Five American men arrested in Sargodha, Pakistan, in early December face terrorism charges and possible life imprisonment for allegedly trying to train with a militant group linked to al-Qaida, Pakistani police said Thursday.
The young Muslim men were from Egypt, Algeria, Ethiopia and two were Pakistani-born Americans, but all had U.S. passports and valid Pakistani visas. They reportedly told police they wanted to train with a group associated with al-Qaida but had been turned away.
The men, ages 19 to 25, had been reported as missing by their families in the Washington, D.C., area. They are now scheduled to appear in Pakistan’s anti-terrorist court on Monday.
“Our investigation is complete and we will request the court during the next hearing to put the five men on trial under the anti-terrorism act and hand them down life imprisonment,” senior police official Tahir Gujjar told the Agence France-Presse. “It has now been established that the five men had contacts with militants, some of them foreigners, in South Waziristan, and they had come to Pakistan to carry out acts of terror,” he said.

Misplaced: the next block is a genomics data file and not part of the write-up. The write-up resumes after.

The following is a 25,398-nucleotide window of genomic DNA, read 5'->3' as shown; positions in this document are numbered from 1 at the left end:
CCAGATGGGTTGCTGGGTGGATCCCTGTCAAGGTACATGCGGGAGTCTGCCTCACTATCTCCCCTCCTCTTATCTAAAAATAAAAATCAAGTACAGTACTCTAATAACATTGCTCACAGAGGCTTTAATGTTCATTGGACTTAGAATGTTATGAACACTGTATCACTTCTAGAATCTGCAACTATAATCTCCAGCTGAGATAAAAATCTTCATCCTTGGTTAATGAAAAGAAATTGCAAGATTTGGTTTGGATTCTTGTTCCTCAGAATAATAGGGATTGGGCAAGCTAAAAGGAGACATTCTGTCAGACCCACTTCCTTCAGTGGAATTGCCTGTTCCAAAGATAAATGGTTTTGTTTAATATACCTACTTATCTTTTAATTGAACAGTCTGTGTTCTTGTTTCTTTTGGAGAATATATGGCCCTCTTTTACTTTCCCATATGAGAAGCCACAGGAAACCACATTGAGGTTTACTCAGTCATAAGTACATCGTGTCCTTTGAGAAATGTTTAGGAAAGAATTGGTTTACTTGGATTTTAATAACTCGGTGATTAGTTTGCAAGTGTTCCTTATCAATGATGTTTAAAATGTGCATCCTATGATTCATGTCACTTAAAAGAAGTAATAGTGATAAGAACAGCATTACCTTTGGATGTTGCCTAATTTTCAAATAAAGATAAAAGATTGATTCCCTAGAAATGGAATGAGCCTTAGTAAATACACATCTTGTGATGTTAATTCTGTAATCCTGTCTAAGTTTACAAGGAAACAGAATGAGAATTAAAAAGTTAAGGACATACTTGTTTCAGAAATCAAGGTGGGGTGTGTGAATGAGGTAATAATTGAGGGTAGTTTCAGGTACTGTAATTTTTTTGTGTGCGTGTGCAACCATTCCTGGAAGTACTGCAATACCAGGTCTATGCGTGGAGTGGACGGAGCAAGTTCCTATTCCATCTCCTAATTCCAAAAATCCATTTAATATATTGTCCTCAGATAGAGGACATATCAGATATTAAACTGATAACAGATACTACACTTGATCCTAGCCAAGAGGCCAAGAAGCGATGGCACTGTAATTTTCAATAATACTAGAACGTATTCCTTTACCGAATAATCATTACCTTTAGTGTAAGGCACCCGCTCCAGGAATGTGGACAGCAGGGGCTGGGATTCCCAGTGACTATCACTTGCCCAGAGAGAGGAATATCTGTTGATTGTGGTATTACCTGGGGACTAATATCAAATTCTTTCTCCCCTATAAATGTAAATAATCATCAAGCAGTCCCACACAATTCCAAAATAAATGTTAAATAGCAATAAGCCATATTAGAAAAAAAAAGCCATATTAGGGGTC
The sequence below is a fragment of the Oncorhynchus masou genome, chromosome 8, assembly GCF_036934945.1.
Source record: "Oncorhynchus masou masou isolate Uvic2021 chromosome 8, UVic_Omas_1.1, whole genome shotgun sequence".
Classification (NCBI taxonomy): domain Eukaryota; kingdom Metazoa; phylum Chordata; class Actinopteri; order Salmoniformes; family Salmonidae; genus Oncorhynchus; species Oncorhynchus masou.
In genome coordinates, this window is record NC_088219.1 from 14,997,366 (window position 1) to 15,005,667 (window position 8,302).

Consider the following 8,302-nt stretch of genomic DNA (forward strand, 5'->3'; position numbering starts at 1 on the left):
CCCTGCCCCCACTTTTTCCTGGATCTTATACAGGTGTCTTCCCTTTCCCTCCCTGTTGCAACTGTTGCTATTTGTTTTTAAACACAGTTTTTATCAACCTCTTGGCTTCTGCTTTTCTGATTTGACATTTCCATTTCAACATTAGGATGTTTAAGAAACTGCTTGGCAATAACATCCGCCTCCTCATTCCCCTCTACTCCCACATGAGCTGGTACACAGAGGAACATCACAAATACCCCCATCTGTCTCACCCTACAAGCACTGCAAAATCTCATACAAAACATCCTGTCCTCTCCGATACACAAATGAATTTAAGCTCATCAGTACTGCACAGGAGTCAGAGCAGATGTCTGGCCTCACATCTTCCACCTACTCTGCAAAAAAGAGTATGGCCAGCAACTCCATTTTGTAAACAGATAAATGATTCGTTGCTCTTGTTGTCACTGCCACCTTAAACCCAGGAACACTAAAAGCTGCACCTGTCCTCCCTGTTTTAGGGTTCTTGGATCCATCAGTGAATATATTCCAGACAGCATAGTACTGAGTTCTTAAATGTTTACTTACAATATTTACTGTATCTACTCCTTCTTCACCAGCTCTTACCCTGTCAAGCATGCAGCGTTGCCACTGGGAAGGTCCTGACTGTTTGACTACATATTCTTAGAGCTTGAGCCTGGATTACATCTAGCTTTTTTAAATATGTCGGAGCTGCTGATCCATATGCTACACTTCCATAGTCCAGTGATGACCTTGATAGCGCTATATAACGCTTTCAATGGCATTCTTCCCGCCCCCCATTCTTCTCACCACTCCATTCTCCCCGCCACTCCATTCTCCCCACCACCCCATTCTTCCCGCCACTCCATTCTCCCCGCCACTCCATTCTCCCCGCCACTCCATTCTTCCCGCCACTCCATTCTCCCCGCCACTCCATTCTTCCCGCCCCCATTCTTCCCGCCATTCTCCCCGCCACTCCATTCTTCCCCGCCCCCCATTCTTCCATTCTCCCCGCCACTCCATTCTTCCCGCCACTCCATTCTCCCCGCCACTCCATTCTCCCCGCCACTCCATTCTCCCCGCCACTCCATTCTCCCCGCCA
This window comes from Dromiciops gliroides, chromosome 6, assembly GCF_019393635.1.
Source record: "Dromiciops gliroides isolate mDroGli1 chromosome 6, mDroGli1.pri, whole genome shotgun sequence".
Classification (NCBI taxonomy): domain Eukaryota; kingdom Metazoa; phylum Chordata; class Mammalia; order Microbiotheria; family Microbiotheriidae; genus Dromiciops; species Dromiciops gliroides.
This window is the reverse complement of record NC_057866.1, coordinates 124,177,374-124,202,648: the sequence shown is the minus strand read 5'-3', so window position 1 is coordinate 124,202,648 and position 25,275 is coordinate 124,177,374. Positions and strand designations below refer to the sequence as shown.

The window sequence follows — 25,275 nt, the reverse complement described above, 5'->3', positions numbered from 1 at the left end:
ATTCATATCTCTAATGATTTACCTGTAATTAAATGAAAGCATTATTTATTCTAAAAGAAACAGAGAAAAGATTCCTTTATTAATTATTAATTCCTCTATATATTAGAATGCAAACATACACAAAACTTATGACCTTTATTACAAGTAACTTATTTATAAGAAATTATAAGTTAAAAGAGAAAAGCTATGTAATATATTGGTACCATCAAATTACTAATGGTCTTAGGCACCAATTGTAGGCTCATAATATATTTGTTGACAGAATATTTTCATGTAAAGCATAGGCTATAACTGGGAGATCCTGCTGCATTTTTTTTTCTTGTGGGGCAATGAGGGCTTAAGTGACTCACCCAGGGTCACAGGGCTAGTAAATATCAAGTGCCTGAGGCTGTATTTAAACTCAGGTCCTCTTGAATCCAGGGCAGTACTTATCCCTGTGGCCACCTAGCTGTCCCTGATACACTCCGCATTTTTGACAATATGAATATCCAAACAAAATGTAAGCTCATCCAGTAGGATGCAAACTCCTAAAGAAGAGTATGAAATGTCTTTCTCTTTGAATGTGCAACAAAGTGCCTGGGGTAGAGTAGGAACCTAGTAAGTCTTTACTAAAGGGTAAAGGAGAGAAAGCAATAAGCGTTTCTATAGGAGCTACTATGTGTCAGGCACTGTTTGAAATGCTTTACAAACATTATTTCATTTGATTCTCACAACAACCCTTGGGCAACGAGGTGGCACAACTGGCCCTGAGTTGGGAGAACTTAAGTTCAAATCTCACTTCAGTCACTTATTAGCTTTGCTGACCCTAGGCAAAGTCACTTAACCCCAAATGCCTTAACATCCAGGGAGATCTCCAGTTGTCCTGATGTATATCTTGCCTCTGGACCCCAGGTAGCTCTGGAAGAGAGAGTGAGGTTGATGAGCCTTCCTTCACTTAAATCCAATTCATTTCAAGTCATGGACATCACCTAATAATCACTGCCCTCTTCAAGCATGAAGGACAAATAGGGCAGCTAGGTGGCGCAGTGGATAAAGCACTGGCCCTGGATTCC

In other news out of Pakistan, the Wall Street Journal reported that the United Nations is removing about a third of its 250-member staff from the country because of security concerns. The U.N. said the withdrawal would not impact aid operations for the tens of thousands of people displaced due to fighting between government forces and militants in the Northwest.
Eleven U.N. workers were killed in Pakistan in 2009, including five in an Oct. 5 suicide bombing of the U.N. World Food Program office in Islamabad.